Israeli media is not reporting on the protests against him, but taking part in them, PM Benjamin Netanyahu said as he launched several attacks on the country’s press, which he insisted was acting “North Korea-style.”
The demonstrations, which have been underway for months in Israel, are “being fueled especially by the media who have enlisted themselves [to the protests] in a manner the like of which I can’t remember,” Netanyahu said following a cabinet meeting on Sunday.
They are not reporting on the protests, but participating in them, and fueling them.
The journalists completely neglect the violence on the part of the demonstrators, he argued, referring to a police officer, who was recently seriously injured and required surgery. “Daily calls to murder the prime minister and his family” are also being ignored, the PM added.
“There has never been such a distorted mobilization” of the media in the country, he said. “I would have said Soviet, but it’s already North Korean in manner.”
Netanyahu also used Facebook to slam the “one-sided” press, posting a comic which blamed the country’s Channels 12 and 13 of pouring garbage into the heads of their viewers.
In the comment with the picture, he labeled the broadcasters “a propaganda arm for the anarchistic left-wing protests,” trying to “brainwash the public” in order to overthrow him, “a strong rightist prime minister.”
“North Korean television can learn from them,” he wrote, but expressed confidence that the Israeli people weren’t falling for those insinuations.
The relations of Netanyahu and his family with the two broadcasters have been rocky recently. A few weeks ago, Channel 13 fired dozens of its staff members, including prominent journalists, who have been critical of the PM. One of the sacked reporters, Nir Becher, insisted that it was a “targeted liquidation… in the spirit of Balfour,” referring to Balfour Street where Netanyahu’s official residence is located. His colleague, Avi Amit, also said the decision came from “someone high up.” Channel 13 explained that the staff cuts were made for financial reasons.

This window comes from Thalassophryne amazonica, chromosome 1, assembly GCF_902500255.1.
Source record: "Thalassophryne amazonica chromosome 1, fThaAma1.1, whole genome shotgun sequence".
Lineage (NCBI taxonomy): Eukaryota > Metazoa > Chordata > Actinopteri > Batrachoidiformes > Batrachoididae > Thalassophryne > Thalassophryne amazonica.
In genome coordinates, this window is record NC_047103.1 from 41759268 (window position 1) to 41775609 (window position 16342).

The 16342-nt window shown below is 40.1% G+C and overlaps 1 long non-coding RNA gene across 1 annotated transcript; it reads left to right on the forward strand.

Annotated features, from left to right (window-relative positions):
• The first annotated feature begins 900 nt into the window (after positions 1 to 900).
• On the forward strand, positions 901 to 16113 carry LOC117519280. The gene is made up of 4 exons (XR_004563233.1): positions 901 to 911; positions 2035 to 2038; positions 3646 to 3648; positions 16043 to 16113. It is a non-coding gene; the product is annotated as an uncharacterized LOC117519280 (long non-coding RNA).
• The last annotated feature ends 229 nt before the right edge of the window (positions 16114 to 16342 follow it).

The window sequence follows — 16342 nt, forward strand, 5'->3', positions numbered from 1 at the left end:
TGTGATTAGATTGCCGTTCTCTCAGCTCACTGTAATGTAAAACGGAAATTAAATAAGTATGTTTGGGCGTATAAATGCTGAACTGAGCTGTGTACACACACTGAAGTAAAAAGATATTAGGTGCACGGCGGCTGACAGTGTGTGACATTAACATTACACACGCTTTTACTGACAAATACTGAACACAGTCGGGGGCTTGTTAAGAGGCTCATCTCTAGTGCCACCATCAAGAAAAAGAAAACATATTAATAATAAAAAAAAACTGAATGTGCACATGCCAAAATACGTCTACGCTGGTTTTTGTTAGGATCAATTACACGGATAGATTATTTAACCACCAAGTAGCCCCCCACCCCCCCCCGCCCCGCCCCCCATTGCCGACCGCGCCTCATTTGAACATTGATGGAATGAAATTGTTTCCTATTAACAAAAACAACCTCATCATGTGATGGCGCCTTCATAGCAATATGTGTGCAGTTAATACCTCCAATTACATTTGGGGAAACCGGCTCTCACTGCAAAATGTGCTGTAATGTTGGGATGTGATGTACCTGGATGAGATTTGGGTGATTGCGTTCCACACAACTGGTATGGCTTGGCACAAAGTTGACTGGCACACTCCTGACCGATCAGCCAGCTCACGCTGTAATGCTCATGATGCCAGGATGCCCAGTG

In early July, the prime minister’s son, Yair Netanyahu, was forced to apologize before Channel 12 host Dana Weiss after a tweet accusing her of “bribe-like relations” with Attorney-General Avichai Mandelblit and questioning her qualifications as a journalist. The apology was retweeted by his father.
Meanwhile, around 10,000 Israeli people protested outside Netanyahu’s official residence on Saturday, demanding his immediate resignation. Twelve people were arrested as police intervened.
The demonstrators say the PM, who has been in the job since 2009, must go due to being corrupt and the country’s failing response to the coronavirus.
Netanyahu was charged with bribery, fraud and breach of public trust in several cases last November – ironically, some of them linked to making deals with media owners for less critical coverage. The man vigorously denies the accusations.
Public anger is also being fueled by a strict coronavirus lockdown introduced by the Israeli government, which caused an unemployment surge in the country – while the abrupt lifting of restrictions in May led to a spike in Covid-19 cases. Many people were also left without the financial aid promised by the PM.
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